It was a gunshot wound to the head that killed a five-year-old boy on a central Alberta First Nation.
An autopsy conducted in Edmonton Tuesday confirmed the cause of death and that the child, Ethan Yellowbird, was struck only once.
Ethan was asleep in his bed around 3 a.m. Monday morning when gunshots were fired blindly into the bungalow he was staying in on the Samson Cree Nation, one of four townsites that make up the Hobbema reserve an hour or so south of Edmonton. A woman in the home was also injured.
It was the second shooting of the night in Samson. Around 1:30 a.m., shots were fired blindly into another home, but didn't hit anyone.
Police have made no arrests, and weren't anticipating making further announcements Tuesday. They once again appealed to the public for information.
The community of just over 3,000 was left reeling in the wake of the shooting. It has battled gang problems for several years.
“Our members are experiencing shock and grief following the tragic incident,” Chief Marvin Yellowbird said Monday. The Chief is the child’s grandfather. “Samson Chief and Council stand ready to do all things necessary to ensure the perpetrators of this unspeakable crime are brought to justice.”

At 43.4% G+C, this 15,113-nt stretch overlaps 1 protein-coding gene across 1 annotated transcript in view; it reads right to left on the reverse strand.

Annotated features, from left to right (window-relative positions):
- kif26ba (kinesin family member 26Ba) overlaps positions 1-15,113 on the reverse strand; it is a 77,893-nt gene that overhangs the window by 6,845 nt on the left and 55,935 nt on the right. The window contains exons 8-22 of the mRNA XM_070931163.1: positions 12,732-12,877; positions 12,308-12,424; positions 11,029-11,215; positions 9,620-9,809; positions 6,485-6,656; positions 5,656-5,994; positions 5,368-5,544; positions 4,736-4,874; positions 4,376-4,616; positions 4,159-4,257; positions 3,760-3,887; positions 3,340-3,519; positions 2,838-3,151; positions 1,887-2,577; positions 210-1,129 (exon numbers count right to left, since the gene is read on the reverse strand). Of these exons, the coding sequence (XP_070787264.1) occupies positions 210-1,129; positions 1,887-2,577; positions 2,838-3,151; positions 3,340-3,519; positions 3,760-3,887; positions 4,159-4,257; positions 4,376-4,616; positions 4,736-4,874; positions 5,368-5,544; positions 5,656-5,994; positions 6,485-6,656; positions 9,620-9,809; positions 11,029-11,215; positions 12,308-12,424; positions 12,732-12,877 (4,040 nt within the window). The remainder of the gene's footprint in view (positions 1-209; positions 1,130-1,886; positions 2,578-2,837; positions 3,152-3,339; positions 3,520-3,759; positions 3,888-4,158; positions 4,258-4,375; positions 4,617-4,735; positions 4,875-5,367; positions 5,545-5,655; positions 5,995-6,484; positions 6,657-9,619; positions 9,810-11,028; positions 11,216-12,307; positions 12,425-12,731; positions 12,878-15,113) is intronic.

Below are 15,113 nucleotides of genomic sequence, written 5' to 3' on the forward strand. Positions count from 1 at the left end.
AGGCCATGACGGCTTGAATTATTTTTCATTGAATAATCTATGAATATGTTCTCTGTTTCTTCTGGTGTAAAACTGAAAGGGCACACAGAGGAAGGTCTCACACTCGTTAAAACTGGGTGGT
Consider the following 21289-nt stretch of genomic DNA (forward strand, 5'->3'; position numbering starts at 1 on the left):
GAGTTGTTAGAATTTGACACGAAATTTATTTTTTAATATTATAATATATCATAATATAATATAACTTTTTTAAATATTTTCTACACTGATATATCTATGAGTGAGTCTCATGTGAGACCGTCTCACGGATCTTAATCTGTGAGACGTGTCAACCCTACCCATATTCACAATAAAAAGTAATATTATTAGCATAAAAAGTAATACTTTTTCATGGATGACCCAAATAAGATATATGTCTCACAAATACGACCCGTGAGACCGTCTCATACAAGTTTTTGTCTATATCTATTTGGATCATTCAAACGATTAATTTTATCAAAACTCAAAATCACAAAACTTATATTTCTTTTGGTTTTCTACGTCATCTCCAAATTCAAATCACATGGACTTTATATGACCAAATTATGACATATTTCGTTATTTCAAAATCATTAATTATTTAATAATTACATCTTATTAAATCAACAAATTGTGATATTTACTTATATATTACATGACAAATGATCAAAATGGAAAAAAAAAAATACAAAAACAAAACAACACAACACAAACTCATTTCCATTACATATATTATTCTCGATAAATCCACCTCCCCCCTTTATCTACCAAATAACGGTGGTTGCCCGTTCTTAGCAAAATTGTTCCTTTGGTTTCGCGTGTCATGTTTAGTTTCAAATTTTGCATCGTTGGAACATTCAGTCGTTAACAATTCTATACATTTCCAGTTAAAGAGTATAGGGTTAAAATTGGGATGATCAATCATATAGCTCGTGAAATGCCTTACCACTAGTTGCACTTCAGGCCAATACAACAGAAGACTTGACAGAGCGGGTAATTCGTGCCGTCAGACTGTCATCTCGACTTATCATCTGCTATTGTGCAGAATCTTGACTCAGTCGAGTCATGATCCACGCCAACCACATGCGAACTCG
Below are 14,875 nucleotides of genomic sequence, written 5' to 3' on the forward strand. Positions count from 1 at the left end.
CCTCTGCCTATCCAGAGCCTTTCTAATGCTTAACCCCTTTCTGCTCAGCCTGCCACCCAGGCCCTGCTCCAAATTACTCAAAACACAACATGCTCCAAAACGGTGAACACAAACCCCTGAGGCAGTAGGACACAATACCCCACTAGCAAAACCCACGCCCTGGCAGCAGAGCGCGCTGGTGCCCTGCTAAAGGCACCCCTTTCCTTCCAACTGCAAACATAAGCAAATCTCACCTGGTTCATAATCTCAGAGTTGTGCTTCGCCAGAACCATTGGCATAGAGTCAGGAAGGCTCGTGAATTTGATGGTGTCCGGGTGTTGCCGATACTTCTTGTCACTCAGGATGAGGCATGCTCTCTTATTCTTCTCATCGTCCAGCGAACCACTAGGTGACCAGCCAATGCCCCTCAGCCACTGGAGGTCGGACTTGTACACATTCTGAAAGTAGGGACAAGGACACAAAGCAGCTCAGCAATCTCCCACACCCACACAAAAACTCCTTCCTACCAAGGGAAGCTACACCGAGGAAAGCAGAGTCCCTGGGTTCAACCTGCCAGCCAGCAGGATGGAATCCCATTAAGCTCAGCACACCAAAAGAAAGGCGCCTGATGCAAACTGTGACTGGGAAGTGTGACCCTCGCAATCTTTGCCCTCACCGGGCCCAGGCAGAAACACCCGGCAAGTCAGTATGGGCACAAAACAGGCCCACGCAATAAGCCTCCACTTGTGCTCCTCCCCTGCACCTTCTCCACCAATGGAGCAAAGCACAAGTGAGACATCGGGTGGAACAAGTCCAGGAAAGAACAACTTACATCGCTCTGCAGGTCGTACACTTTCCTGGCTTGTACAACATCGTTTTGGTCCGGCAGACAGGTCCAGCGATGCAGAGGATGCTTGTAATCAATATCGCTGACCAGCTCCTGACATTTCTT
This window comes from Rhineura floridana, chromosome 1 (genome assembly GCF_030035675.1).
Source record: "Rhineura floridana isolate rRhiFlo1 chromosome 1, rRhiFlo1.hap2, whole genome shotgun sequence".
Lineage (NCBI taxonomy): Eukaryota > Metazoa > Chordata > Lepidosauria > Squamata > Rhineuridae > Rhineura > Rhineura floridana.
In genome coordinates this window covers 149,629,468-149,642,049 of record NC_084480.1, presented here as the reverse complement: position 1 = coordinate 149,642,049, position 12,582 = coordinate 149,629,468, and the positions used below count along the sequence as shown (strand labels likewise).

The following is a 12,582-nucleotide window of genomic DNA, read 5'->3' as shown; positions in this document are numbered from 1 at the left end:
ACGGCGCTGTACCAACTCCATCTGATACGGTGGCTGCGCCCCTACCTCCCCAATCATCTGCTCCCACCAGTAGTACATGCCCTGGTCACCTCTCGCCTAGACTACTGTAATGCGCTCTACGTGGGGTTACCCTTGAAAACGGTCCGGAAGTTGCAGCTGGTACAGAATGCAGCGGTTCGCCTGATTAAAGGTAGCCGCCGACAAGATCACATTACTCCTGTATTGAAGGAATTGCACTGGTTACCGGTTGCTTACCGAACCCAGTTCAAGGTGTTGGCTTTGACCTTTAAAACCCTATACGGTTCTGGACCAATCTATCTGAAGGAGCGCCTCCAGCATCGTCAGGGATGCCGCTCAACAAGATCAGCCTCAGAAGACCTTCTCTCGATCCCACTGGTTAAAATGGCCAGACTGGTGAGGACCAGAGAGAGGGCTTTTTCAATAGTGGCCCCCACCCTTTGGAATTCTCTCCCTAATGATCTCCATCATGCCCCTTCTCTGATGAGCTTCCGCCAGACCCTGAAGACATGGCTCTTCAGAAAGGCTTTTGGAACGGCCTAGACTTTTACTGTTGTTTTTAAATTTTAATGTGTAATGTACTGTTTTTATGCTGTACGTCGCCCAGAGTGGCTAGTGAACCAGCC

The death of the boy sent ripples across Canada. At the annual meeting of the Assembly of First Nations in Moncton Tuesday, National Chief Shawn Atleo expressed his regret.
“We have reached out to the family and the leadership. ... They really feel that this is the most horrific, terrible setback,” Mr. Atleo told hundreds of delegates gathered at a local arena.
“This kind of tragic news brings heightened focus to the work that we've gathered here to do over the next three days,” he continued. “We have to demonstrate the leadership and show the courage that is needed to say, ‘No more.’”
There have been several high-profile shootings and deaths in the community. Three years ago, toddler Asia Saddleback was shot in similar circumstances – a bullet fired wantonly into her home. She was eating at the time. Young Asia survived, and the bullet remains lodged near her heart. Other victims include a 15-year-old killed over Christmas. His father remains grief-stricken, and hasn't yet visited his son's grave.
The talk this week within Samson, however, has focused not on grief, but on moving forward – what the community can do to solve its gang problem. About six loosely organized aboriginal gangs operate in Hobbema, RCMP say. That figure is lower than in recent years, and police say the overall crime rate has dropped since young Asia's shooting (though specific numbers weren't available).
The solution lies in more security, social programs for youth and community programming, but it's a complex fix – the reserve is under federal jurisdiction, tying the hands of the province.
“As our Solicitor General [Frank Oberle]is often heard to say, we can't arrest our way out of a gang problem,” Justice Minister Verlyn Olson, the local MLA, said.
Violence had subsided since the winter, and local officials had hoped they were making progress until Ethan's death.
“This was a step back,” area RCMP Superintendent Curtis Zablocki said Monday. “We hope to take two steps forward moving into the future, however.”
With files from the Canadian Press